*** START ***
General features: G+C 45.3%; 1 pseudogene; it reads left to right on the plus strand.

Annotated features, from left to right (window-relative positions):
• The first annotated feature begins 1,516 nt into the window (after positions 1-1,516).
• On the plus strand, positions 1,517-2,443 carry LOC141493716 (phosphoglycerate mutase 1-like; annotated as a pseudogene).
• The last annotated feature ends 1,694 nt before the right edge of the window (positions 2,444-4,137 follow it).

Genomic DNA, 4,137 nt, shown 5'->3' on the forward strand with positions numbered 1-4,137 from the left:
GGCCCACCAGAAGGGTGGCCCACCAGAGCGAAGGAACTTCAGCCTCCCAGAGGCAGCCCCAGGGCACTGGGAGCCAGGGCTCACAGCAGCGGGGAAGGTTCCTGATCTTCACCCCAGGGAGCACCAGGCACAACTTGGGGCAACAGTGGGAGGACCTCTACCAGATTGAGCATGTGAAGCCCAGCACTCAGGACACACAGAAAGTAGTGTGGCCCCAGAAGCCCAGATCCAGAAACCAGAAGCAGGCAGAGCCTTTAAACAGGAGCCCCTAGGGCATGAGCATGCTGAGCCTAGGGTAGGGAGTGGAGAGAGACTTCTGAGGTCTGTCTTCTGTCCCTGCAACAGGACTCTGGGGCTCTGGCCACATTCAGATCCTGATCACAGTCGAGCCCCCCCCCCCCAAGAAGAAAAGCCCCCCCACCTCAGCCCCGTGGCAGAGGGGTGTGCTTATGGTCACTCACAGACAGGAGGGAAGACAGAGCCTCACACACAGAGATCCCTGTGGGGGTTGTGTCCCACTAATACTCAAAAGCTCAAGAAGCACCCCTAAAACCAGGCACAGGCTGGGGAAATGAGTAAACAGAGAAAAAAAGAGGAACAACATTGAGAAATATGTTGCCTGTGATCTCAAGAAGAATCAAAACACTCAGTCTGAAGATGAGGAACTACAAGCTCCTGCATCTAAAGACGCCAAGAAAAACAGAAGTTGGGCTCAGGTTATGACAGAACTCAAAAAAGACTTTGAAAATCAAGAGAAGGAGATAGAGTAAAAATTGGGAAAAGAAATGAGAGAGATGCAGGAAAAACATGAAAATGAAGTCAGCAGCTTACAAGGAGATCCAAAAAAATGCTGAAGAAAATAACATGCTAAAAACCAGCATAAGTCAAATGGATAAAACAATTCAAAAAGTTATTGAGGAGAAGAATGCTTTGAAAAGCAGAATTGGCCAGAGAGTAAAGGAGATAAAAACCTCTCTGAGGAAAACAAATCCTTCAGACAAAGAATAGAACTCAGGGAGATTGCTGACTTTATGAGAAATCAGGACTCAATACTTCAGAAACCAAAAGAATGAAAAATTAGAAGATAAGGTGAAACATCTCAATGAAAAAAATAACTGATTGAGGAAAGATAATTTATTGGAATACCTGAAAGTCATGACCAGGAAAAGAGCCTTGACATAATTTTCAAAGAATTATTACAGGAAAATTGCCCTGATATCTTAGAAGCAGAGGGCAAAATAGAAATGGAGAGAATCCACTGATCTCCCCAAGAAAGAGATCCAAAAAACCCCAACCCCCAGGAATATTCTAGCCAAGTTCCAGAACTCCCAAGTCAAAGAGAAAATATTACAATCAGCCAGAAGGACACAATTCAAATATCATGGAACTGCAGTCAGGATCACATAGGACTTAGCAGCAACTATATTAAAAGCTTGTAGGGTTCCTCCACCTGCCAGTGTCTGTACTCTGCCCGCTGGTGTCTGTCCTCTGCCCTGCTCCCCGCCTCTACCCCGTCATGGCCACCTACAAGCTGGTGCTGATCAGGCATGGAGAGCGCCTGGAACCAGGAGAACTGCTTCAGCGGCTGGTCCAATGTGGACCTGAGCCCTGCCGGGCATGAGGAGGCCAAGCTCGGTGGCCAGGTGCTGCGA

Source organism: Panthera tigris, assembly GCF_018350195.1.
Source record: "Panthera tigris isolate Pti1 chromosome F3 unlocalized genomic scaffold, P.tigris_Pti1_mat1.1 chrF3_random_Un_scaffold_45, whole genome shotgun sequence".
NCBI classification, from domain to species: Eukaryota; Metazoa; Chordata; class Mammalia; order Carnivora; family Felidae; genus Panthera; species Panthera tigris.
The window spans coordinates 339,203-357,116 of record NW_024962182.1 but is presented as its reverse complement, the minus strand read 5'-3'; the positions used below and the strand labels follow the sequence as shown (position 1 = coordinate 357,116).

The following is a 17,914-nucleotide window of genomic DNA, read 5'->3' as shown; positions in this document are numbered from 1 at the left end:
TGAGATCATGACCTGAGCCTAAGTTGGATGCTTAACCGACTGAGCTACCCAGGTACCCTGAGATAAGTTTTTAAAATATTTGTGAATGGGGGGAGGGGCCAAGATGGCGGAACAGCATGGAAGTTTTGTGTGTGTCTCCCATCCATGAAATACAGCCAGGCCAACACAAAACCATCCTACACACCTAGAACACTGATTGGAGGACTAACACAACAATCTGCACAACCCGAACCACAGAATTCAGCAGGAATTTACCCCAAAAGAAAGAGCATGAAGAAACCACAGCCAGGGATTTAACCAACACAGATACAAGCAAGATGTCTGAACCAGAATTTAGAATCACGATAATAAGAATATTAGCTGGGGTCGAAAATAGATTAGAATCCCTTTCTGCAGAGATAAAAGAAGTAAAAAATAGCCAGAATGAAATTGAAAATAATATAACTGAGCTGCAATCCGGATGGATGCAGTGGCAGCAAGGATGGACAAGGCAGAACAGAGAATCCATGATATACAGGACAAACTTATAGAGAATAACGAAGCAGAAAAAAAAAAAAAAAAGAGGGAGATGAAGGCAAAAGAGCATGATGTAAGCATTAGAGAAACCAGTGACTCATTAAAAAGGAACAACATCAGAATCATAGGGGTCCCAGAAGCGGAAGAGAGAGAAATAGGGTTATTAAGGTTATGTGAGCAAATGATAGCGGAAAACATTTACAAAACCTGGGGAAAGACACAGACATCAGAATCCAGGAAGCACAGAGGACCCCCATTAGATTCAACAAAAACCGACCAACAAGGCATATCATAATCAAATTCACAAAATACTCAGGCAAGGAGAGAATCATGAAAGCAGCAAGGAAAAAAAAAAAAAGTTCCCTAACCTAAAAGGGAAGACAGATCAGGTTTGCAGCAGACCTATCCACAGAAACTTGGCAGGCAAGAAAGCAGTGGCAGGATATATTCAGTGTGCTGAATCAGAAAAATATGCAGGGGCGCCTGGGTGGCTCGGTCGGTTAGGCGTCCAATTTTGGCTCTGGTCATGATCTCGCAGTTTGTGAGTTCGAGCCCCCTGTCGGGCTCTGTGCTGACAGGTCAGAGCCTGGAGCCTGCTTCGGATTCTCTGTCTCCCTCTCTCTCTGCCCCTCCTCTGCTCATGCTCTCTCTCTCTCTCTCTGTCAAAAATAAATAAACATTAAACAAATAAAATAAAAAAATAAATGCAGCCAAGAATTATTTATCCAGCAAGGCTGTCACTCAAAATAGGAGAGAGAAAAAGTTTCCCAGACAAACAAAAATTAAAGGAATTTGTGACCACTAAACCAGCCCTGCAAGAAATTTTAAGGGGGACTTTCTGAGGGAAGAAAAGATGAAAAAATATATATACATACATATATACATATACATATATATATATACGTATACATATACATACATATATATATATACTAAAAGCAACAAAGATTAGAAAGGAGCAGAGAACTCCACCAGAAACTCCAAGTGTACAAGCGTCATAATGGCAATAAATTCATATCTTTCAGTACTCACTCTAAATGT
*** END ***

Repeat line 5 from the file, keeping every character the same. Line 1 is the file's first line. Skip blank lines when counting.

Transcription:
• The last annotated feature ends 1,694 nt before the right edge of the window (positions 2,444-4,137 follow it).